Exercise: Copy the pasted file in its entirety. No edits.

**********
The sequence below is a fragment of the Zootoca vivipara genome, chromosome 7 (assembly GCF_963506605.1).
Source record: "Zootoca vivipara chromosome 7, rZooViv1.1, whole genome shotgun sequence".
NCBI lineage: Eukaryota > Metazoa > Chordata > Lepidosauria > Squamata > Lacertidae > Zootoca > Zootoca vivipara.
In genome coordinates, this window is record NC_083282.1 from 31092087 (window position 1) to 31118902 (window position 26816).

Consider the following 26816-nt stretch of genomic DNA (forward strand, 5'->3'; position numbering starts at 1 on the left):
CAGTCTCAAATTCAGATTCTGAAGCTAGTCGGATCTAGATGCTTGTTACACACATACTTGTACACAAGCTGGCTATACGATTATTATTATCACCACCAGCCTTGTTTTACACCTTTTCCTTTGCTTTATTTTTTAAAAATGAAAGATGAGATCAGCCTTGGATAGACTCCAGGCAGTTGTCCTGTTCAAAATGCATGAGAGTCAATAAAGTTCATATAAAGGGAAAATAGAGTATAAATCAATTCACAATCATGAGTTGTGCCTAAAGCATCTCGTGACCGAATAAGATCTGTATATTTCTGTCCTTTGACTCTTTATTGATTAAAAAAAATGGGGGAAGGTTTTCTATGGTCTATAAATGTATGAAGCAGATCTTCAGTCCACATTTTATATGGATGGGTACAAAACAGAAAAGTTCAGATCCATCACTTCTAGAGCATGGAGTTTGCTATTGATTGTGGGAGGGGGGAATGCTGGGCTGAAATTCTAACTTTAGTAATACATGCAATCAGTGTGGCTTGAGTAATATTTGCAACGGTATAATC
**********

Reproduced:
The sequence below is a fragment of the Zootoca vivipara genome, chromosome 7 (assembly GCF_963506605.1).
Source record: "Zootoca vivipara chromosome 7, rZooViv1.1, whole genome shotgun sequence".
NCBI lineage: Eukaryota > Metazoa > Chordata > Lepidosauria > Squamata > Lacertidae > Zootoca > Zootoca vivipara.
In genome coordinates, this window is record NC_083282.1 from 31092087 (window position 1) to 31118902 (window position 26816).

Consider the following 26816-nt stretch of genomic DNA (forward strand, 5'->3'; position numbering starts at 1 on the left):
CAGTCTCAAATTCAGATTCTGAAGCTAGTCGGATCTAGATGCTTGTTACACACATACTTGTACACAAGCTGGCTATACGATTATTATTATCACCACCAGCCTTGTTTTACACCTTTTCCTTTGCTTTATTTTTTAAAAATGAAAGATGAGATCAGCCTTGGATAGACTCCAGGCAGTTGTCCTGTTCAAAATGCATGAGAGTCAATAAAGTTCATATAAAGGGAAAATAGAGTATAAATCAATTCACAATCATGAGTTGTGCCTAAAGCATCTCGTGACCGAATAAGATCTGTATATTTCTGTCCTTTGACTCTTTATTGATTAAAAAAAATGGGGGAAGGTTTTCTATGGTCTATAAATGTATGAAGCAGATCTTCAGTCCACATTTTATATGGATGGGTACAAAACAGAAAAGTTCAGATCCATCACTTCTAGAGCATGGAGTTTGCTATTGATTGTGGGAGGGGGGAATGCTGGGCTGAAATTCTAACTTTAGTAATACATGCAATCAGTGTGGCTTGAGTAATATTTGCAACGGTATAATC